The Other Side of Social Work: Micro Misconceptions and Macro Opportunities

What's the first thing that comes to mind when someone says "I'm a social worker?" If you get a visual of a licensed professional working in child welfare or a therapist helping people solve problems, then you're right. But, what if I told you that "I'm a dual-degreed social worker" who is not a therapist, has never worked in child welfare, is not licensed and has spent my entire career working on large scale issues of equity, charity and social justice. Does that broaden your view?

The global definition of the social work profession adopted in 2014 by the International Federation of Social Workers states: "Social work is a practice-based profession and an academic discipline that promotes social change and development, social cohesion, and the empowerment and liberation of people. Principles of social justice, human rights, collective responsibility, and respect for diversities are central to social work."

This broad definition shows that there are endless opportunities for the field. So why is the common view of social work still so narrow, with a major focus on solving "micro" problems on an individual level versus some of the world's largest social justice issues? The social work profession developed out of social action, organizing, and movement building. There's a need to share the diversity of roles for social work professionals that create social change.

I made a professional choice not to pursue my license when I completed my Masters of Social Work (MSW). At times, early in my career, I felt the pressure to align myself with many of my social work peers and become licensed. But I had a career vision that didn't require licensure. I knew that the key to solving issues like poverty does not only lie in assisting those who struggle to meet monthly obligations. There's value in tackling laws and societal constructs in housing, education and infrastructure that were created to keep certain groups in poverty. As a "macro" social worker, I learned that social justice can be created through community organizing, nationwide program design and strategies to create social policy.

Often, the curriculum in many MSW programs places a strong focus on the micro lens of social issues with an emphasis towards direct practice. Students are often encouraged to pursue a license and to bolster their direct practice skills for future employment. For students like me, who have a broader view of their ability to make an impact, they are often left uncertain, discouraged and in the dark about what opportunities exist outside of a clinical role. To address this in the field of social work and to follow the standard definition, there needs to be equal emphasis on topics like community organizing in the curriculum, academic faculty with a stronger management professional background and even more macro field placements.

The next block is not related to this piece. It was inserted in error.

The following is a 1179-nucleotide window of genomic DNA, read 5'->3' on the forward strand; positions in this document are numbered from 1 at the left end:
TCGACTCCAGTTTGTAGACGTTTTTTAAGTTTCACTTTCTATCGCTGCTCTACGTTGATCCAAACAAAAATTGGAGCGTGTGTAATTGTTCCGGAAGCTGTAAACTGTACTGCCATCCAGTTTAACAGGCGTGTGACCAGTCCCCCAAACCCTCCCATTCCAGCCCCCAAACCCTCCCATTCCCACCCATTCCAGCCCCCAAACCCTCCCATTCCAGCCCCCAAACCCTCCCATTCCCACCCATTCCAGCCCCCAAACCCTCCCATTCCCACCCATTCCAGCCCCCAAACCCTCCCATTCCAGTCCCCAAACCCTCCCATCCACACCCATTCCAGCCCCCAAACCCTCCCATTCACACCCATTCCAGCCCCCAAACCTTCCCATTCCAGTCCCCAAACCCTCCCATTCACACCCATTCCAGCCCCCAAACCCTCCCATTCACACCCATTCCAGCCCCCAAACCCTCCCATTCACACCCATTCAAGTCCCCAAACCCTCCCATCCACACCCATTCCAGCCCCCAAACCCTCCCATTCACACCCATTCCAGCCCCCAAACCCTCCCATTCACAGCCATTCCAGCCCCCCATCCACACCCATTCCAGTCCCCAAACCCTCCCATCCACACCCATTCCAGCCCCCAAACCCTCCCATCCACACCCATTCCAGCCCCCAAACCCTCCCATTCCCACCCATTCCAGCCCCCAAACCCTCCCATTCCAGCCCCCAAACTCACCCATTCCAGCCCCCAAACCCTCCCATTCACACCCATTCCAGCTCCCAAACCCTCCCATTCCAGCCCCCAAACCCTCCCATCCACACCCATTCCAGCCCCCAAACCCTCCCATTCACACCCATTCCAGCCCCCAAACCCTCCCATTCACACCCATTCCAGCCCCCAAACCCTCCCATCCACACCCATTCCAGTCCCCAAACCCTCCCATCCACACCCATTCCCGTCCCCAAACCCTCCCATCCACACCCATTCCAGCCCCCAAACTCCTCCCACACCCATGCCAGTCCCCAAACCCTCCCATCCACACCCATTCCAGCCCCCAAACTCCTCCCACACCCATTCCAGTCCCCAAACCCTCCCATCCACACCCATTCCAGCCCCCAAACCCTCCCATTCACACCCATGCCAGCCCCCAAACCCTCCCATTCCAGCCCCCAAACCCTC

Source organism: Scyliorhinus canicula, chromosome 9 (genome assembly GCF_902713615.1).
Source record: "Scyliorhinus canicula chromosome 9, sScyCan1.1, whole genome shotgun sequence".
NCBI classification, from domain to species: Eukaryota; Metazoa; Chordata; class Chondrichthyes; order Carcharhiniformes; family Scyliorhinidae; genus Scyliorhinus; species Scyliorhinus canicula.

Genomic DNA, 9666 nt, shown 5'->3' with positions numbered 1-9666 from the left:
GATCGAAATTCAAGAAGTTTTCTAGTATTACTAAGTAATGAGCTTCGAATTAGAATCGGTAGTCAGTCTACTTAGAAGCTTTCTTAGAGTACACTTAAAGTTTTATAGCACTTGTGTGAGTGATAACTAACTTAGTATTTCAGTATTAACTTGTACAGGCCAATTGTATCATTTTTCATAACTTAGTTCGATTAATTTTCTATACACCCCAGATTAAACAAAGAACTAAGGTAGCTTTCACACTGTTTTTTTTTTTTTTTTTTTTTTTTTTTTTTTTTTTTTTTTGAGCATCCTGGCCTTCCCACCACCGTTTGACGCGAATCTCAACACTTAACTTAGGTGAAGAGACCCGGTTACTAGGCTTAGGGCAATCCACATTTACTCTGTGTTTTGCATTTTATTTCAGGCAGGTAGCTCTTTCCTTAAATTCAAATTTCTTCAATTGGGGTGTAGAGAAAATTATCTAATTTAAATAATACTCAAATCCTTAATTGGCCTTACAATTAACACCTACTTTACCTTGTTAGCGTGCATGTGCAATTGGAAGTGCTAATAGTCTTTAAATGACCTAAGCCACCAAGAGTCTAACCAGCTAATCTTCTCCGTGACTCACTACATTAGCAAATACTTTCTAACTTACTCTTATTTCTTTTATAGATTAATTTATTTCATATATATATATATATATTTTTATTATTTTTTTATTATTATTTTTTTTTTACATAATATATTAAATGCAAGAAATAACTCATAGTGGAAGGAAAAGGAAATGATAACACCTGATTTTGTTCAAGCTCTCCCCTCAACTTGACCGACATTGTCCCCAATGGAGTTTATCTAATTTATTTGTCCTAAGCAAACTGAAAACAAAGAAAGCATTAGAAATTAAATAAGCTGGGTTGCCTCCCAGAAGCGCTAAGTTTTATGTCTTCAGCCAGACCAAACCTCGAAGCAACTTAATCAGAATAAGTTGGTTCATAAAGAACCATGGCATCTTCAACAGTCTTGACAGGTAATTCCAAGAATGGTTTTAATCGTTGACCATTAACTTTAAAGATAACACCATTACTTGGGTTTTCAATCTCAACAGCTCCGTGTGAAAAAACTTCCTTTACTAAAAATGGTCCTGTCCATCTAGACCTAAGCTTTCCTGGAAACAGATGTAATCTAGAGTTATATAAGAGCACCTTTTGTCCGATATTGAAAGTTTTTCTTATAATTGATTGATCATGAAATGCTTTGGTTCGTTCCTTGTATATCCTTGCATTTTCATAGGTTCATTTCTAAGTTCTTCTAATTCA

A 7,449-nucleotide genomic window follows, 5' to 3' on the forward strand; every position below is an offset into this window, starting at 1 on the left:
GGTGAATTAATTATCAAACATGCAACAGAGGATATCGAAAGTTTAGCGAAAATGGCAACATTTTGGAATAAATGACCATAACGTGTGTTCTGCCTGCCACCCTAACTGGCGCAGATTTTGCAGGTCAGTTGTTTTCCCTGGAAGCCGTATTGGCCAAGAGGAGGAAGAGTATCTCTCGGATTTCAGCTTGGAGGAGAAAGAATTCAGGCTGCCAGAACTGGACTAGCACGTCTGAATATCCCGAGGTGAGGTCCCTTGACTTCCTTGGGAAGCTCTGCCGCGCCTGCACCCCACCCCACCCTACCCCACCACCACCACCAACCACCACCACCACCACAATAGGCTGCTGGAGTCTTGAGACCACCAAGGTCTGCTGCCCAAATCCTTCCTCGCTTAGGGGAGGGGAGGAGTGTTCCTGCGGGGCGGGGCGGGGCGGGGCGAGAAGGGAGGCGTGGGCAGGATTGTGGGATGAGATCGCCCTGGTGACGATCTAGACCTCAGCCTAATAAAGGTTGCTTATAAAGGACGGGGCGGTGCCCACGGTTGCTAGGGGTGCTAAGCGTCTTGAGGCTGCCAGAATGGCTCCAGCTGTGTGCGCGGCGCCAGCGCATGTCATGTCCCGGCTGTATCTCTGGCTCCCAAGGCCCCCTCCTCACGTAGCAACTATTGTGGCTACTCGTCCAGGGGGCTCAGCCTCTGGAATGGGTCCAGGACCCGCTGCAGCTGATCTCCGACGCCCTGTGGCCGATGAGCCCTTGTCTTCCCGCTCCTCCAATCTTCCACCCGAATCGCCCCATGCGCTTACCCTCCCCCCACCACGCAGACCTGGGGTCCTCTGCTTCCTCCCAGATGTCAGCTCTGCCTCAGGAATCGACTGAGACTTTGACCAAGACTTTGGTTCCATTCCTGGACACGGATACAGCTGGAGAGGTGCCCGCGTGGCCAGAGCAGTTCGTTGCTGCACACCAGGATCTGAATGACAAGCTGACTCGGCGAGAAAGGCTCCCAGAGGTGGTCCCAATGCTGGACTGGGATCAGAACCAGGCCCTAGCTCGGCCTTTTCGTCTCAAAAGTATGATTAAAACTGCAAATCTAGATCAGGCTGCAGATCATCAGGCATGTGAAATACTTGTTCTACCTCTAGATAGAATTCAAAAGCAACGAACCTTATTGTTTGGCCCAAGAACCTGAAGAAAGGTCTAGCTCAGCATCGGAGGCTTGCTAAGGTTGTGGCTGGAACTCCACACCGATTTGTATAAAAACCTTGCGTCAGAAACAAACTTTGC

I found a way to assist in addressing the need for macro field placements in social work when I started The SISGI Group, an organization focused on capacity building for mission-driven work. I am extremely proud that for the last five years, MSW students have seen how their career can evolve outside of direct human services or licensure through our internship program. I also have a chance to remind them that social justice work and capacity building in organizations is as much social work, as child welfare and individual therapy.

The original social workers took on large scale issues of poverty, social justice and inequality and created social welfare policies to change the way we viewed, dealt with and legislated around these issues. In honor of Social Work Month, let's celebrate our roots. Since we know there is value in having licensed clinicians and global changemakers in social work, let's use our collective power to effect long-term, sustainable solutions to social issues - big and small.

The SISGI Group is holding a Twitter Chat and Social Media Blast on March 31st at 12 noon Eastern to highlight the opportunities for those looking to focus on broader issues in social work. Help us spread the word that policy makers, executive directors, consultants, community organizers and other macro roles are also Social Work. Join the conversation by following us on Instagram @sisgigroup and Twitter @sisgigroupand @notenoughgood and use the hashtag #AlsoSW to add your voice to the conversation.